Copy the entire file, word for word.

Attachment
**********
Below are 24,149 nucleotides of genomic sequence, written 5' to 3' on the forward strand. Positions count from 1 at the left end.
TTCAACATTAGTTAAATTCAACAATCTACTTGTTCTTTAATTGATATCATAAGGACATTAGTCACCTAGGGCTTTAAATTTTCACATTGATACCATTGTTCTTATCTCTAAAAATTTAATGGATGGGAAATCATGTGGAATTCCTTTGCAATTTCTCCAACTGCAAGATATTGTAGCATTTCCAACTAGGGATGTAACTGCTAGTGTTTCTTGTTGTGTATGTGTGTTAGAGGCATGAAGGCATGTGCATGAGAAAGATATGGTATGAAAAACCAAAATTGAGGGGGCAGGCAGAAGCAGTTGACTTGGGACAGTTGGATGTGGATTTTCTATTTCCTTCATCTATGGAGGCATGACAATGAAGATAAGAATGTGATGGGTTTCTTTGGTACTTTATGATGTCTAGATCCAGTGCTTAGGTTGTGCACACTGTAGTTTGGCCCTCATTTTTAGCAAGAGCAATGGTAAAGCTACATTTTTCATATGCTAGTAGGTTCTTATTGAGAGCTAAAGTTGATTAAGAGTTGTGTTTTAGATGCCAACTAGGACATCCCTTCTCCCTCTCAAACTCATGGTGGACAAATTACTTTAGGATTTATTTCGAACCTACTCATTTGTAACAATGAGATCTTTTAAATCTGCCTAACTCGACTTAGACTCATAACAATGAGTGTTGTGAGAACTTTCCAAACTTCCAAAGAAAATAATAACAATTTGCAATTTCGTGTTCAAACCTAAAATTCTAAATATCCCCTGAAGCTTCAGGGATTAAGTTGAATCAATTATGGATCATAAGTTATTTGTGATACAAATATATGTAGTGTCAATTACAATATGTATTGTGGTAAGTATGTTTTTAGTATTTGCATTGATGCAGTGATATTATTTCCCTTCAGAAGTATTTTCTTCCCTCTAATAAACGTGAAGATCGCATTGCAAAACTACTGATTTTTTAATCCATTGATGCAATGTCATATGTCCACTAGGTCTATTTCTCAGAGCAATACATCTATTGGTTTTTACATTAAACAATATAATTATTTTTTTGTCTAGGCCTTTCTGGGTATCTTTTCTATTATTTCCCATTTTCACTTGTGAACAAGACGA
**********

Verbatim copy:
Below are 24,149 nucleotides of genomic sequence, written 5' to 3' on the forward strand. Positions count from 1 at the left end.
TTCAACATTAGTTAAATTCAACAATCTACTTGTTCTTTAATTGATATCATAAGGACATTAGTCACCTAGGGCTTTAAATTTTCACATTGATACCATTGTTCTTATCTCTAAAAATTTAATGGATGGGAAATCATGTGGAATTCCTTTGCAATTTCTCCAACTGCAAGATATTGTAGCATTTCCAACTAGGGATGTAACTGCTAGTGTTTCTTGTTGTGTATGTGTGTTAGAGGCATGAAGGCATGTGCATGAGAAAGATATGGTATGAAAAACCAAAATTGAGGGGGCAGGCAGAAGCAGTTGACTTGGGACAGTTGGATGTGGATTTTCTATTTCCTTCATCTATGGAGGCATGACAATGAAGATAAGAATGTGATGGGTTTCTTTGGTACTTTATGATGTCTAGATCCAGTGCTTAGGTTGTGCACACTGTAGTTTGGCCCTCATTTTTAGCAAGAGCAATGGTAAAGCTACATTTTTCATATGCTAGTAGGTTCTTATTGAGAGCTAAAGTTGATTAAGAGTTGTGTTTTAGATGCCAACTAGGACATCCCTTCTCCCTCTCAAACTCATGGTGGACAAATTACTTTAGGATTTATTTCGAACCTACTCATTTGTAACAATGAGATCTTTTAAATCTGCCTAACTCGACTTAGACTCATAACAATGAGTGTTGTGAGAACTTTCCAAACTTCCAAAGAAAATAATAACAATTTGCAATTTCGTGTTCAAACCTAAAATTCTAAATATCCCCTGAAGCTTCAGGGATTAAGTTGAATCAATTATGGATCATAAGTTATTTGTGATACAAATATATGTAGTGTCAATTACAATATGTATTGTGGTAAGTATGTTTTTAGTATTTGCATTGATGCAGTGATATTATTTCCCTTCAGAAGTATTTTCTTCCCTCTAATAAACGTGAAGATCGCATTGCAAAACTACTGATTTTTTAATCCATTGATGCAATGTCATATGTCCACTAGGTCTATTTCTCAGAGCAATACATCTATTGGTTTTTACATTAAACAATATAATTATTTTTTTGTCTAGGCCTTTCTGGGTATCTTTTCTATTATTTCCCATTTTCACTTGTGAACAAGACGA